A poem by Antoine Cassar
Collage by the IotL Magazine
Bonġu, alarm clock, thanks,
might as well slide out of bed,
rinse the night from my mouth,
cast my net to the morning,
will hope turn a corner
and startle me today, at any time?
¿Qué está pasando en Chile?
Are they still sharing merciful
of that orange-faced fool?
How many adverts
will colonise my subconscious
on the way to work?
Any little spark of opposition
on our forsaken island,
where the drummer of
“Malta Not for Sale”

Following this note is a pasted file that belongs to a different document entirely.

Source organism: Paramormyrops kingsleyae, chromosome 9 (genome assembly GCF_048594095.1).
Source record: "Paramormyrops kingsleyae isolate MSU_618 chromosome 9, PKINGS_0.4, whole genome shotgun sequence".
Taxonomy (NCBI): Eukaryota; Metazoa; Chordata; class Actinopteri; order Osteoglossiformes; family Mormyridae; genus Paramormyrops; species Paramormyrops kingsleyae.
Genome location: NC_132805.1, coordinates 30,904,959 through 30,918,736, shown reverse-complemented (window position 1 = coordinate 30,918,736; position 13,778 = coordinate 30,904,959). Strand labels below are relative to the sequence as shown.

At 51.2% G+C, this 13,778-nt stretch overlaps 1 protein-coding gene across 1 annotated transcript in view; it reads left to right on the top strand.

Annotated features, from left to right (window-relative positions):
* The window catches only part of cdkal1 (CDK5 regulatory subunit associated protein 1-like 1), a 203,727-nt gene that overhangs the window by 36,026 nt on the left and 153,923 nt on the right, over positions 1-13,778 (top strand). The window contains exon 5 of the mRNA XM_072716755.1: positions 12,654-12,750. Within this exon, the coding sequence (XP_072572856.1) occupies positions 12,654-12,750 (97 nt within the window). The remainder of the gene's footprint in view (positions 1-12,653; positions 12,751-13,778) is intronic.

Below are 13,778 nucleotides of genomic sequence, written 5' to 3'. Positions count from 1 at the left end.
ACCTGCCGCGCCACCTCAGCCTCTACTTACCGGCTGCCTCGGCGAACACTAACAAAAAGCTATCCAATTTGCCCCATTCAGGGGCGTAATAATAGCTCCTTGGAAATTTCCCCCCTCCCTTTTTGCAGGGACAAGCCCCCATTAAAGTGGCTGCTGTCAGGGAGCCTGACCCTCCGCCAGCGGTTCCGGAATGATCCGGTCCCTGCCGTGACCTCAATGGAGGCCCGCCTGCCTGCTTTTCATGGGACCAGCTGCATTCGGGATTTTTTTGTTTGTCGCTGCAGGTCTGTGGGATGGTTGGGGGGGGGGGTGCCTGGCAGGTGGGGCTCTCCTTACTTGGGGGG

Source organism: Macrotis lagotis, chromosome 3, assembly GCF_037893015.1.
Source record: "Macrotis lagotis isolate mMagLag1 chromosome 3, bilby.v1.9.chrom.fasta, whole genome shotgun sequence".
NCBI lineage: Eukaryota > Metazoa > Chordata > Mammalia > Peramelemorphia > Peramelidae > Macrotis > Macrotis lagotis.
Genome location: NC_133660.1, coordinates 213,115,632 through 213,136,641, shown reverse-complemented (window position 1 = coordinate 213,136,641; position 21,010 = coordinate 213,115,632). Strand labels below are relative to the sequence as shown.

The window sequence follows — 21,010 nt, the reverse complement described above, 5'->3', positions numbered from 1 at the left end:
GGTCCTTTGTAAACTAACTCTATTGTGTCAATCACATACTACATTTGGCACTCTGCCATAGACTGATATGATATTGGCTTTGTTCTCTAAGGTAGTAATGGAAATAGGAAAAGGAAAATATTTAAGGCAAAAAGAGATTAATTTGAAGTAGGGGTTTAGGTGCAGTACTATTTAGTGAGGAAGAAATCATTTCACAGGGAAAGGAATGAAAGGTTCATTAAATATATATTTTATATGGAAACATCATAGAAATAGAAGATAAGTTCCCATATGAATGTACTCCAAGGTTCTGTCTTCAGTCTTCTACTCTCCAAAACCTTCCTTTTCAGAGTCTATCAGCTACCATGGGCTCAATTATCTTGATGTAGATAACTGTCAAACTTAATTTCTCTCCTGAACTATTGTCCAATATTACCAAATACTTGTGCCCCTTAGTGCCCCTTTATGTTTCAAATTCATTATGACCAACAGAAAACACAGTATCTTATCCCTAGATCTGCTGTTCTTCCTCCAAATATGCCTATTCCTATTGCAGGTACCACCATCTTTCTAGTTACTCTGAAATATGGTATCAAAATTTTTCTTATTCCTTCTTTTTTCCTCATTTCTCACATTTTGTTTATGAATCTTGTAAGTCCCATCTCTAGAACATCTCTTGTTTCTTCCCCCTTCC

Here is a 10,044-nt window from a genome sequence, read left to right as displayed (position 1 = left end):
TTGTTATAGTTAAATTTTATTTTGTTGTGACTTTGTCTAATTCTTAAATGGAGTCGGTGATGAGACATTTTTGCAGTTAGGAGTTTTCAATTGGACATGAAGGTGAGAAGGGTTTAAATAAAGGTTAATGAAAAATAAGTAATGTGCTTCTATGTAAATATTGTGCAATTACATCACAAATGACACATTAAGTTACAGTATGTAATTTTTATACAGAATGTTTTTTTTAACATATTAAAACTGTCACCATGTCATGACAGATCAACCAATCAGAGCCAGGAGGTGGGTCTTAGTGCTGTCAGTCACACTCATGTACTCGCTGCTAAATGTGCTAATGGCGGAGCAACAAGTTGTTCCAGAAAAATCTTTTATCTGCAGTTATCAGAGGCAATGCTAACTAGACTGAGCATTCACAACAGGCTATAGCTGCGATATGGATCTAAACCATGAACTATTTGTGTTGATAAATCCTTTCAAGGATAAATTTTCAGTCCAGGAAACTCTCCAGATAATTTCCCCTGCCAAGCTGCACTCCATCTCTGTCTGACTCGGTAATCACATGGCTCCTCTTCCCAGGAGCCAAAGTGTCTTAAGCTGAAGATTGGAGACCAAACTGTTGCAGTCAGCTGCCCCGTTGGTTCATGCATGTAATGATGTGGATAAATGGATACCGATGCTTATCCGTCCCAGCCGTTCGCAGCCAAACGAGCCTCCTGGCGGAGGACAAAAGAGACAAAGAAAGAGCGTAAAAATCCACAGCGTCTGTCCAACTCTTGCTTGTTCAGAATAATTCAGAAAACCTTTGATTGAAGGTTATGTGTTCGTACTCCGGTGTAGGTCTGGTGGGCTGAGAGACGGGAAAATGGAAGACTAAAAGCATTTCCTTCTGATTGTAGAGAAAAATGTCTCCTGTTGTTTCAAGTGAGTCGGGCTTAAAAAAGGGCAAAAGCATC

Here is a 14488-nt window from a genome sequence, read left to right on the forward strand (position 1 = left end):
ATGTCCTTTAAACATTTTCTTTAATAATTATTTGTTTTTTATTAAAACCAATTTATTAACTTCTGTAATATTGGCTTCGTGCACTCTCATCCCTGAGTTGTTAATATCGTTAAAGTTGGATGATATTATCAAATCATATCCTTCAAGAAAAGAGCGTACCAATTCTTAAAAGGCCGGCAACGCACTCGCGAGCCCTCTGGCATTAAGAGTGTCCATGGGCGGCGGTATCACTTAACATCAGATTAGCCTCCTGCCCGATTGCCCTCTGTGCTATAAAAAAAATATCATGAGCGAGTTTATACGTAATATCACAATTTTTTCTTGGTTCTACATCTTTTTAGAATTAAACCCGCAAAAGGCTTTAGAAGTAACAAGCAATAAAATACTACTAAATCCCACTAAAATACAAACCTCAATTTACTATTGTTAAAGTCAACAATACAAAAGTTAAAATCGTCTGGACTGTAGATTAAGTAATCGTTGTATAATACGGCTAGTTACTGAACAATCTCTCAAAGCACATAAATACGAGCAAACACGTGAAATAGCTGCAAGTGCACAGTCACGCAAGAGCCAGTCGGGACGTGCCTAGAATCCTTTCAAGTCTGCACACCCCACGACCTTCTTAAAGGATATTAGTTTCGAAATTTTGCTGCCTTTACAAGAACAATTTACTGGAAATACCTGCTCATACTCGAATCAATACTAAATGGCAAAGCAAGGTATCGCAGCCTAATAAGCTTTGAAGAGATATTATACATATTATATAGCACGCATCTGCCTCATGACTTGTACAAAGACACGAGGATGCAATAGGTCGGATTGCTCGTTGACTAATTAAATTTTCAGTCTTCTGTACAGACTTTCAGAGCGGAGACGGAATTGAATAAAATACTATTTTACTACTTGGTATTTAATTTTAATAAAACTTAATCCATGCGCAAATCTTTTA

now follows a businessman like a poodle
down the aisles of a supermarket?
Will the Mediterranean be visible today
from the hills of Jenin?
Alarm clock, do not despise me,
should I press snooze a seventh time
forcing you to scream once more
into the late, late darkness…
For another five minutes, I beg you,
leave me to go on dreaming of a sea
as blue as blue used to be.
Antoine Cassar is a poet, translator, map freak, and peddler of universal passports. Raised between East London, Qrendi and Madrid, though he tends to feel more at home within the pages of an atlas. Erbgħin Jum (Forty Days, EDE), a book-length poem on domestic violence, childhood trauma and walking as self-therapy, was awarded the National Book Prize in 2018.
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